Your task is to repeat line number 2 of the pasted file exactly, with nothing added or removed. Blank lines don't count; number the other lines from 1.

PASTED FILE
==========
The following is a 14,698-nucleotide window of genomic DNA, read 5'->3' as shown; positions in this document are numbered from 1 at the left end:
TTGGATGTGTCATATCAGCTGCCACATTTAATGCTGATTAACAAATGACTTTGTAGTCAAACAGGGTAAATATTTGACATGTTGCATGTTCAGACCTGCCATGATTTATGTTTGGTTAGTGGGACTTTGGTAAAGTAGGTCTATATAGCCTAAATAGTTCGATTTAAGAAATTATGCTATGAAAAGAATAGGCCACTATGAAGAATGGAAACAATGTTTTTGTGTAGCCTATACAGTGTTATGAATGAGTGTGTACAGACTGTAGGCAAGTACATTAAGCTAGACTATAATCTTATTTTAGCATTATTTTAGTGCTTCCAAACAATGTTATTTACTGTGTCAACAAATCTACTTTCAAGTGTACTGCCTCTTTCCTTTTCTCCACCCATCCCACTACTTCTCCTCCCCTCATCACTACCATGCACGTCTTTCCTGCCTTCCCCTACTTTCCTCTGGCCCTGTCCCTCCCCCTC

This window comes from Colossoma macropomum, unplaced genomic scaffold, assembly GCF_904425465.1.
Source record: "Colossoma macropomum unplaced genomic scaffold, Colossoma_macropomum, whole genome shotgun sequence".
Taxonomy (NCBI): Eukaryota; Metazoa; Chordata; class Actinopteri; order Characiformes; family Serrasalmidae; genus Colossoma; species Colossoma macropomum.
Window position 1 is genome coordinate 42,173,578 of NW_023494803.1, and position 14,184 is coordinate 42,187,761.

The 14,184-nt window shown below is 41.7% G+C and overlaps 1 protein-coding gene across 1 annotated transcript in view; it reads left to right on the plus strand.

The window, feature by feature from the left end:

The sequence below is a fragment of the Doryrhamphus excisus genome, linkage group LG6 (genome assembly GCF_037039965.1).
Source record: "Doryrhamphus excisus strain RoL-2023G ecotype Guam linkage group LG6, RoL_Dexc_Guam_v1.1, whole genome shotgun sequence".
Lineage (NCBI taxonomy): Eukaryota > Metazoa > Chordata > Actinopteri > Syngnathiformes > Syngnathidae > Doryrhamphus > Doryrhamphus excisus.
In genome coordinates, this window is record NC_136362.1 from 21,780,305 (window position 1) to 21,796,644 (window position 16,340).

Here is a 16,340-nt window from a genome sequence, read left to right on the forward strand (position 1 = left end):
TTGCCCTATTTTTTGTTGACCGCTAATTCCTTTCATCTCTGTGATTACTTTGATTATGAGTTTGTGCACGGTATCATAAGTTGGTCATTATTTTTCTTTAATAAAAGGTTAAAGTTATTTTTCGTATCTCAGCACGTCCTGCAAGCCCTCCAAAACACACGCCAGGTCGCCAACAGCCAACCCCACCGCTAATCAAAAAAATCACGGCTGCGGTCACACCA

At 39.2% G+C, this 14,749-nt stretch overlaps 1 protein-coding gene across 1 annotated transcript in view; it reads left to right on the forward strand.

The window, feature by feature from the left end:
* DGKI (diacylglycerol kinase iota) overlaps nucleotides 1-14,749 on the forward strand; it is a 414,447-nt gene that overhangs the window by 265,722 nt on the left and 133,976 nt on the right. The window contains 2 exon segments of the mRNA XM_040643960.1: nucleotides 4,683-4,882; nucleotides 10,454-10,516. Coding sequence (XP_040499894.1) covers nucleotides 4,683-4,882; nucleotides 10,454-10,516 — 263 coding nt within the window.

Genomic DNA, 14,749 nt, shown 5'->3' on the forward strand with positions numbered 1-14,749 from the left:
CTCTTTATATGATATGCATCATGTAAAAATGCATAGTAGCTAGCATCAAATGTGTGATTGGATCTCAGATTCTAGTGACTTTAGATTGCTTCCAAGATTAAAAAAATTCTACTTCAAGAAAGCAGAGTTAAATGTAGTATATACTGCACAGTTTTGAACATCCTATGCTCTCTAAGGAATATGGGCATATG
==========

TTGGATGTGTCATATCAGCTGCCACATTTAATGCTGATTAACAAATGACTTTGTAGTCAAACAGGGTAAATATTTGACATGTTGCATGTTCAGACCTGCCATGATTTATGTTTGGTTAGTGGGACTTTGGTAAAGTAGGTCTATATAGCCTAAATAGTTCGATTTAAGAAATTATGCTATGAAAAGAATAGGCCACTATGAAGAATGGAAACAATGTTTTTGTGTAGCCTATACAGTGTTATGAATGAGTGTGTACAGACTGTAGGCAAGTACATTAAGCTAGACTATAATCTTATTTTAGCATTATTTTAGTGCTTCCAAACAATGTTATTTACTGTGTCAACAAATCTACTTTCAAGTGTACTGCCTCTTTCCTTTTCTCCACCCATCCCACTACTTCTCCTCCCCTCATCACTACCATGCACGTCTTTCCTGCCTTCCCCTACTTTCCTCTGGCCCTGTCCCTCCCCCTC